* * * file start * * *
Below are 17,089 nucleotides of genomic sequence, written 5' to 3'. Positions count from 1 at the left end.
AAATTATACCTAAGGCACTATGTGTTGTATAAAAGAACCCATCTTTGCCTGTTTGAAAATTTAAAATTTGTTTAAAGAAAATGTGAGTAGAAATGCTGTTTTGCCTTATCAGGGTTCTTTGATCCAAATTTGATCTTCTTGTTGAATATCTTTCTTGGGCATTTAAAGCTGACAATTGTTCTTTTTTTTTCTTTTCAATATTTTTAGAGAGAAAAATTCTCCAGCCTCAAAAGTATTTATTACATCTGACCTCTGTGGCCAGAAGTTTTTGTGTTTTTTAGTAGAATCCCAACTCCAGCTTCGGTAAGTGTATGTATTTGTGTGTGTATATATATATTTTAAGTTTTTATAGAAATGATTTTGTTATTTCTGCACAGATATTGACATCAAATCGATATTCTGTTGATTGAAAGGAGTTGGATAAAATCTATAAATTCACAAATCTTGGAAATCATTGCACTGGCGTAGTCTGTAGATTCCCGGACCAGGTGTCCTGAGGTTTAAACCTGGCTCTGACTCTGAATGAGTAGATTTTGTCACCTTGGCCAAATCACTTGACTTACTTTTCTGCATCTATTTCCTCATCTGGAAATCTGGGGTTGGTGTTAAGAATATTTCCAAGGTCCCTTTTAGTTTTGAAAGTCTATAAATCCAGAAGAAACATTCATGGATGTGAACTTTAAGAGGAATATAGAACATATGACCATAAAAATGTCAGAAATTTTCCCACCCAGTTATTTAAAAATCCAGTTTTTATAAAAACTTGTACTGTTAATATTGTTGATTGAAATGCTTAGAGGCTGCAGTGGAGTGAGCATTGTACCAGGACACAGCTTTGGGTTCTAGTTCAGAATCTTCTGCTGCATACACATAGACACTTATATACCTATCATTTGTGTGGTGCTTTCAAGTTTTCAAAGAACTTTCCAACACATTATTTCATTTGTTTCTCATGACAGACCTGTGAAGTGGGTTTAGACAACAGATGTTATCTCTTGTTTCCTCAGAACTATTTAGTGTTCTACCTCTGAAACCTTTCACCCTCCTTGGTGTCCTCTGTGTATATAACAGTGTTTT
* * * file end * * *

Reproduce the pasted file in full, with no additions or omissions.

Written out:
Below are 17,089 nucleotides of genomic sequence, written 5' to 3'. Positions count from 1 at the left end.
AAATTATACCTAAGGCACTATGTGTTGTATAAAAGAACCCATCTTTGCCTGTTTGAAAATTTAAAATTTGTTTAAAGAAAATGTGAGTAGAAATGCTGTTTTGCCTTATCAGGGTTCTTTGATCCAAATTTGATCTTCTTGTTGAATATCTTTCTTGGGCATTTAAAGCTGACAATTGTTCTTTTTTTTTCTTTTCAATATTTTTAGAGAGAAAAATTCTCCAGCCTCAAAAGTATTTATTACATCTGACCTCTGTGGCCAGAAGTTTTTGTGTTTTTTAGTAGAATCCCAACTCCAGCTTCGGTAAGTGTATGTATTTGTGTGTGTATATATATATTTTAAGTTTTTATAGAAATGATTTTGTTATTTCTGCACAGATATTGACATCAAATCGATATTCTGTTGATTGAAAGGAGTTGGATAAAATCTATAAATTCACAAATCTTGGAAATCATTGCACTGGCGTAGTCTGTAGATTCCCGGACCAGGTGTCCTGAGGTTTAAACCTGGCTCTGACTCTGAATGAGTAGATTTTGTCACCTTGGCCAAATCACTTGACTTACTTTTCTGCATCTATTTCCTCATCTGGAAATCTGGGGTTGGTGTTAAGAATATTTCCAAGGTCCCTTTTAGTTTTGAAAGTCTATAAATCCAGAAGAAACATTCATGGATGTGAACTTTAAGAGGAATATAGAACATATGACCATAAAAATGTCAGAAATTTTCCCACCCAGTTATTTAAAAATCCAGTTTTTATAAAAACTTGTACTGTTAATATTGTTGATTGAAATGCTTAGAGGCTGCAGTGGAGTGAGCATTGTACCAGGACACAGCTTTGGGTTCTAGTTCAGAATCTTCTGCTGCATACACATAGACACTTATATACCTATCATTTGTGTGGTGCTTTCAAGTTTTCAAAGAACTTTCCAACACATTATTTCATTTGTTTCTCATGACAGACCTGTGAAGTGGGTTTAGACAACAGATGTTATCTCTTGTTTCCTCAGAACTATTTAGTGTTCTACCTCTGAAACCTTTCACCCTCCTTGGTGTCCTCTGTGTATATAACAGTGTTTT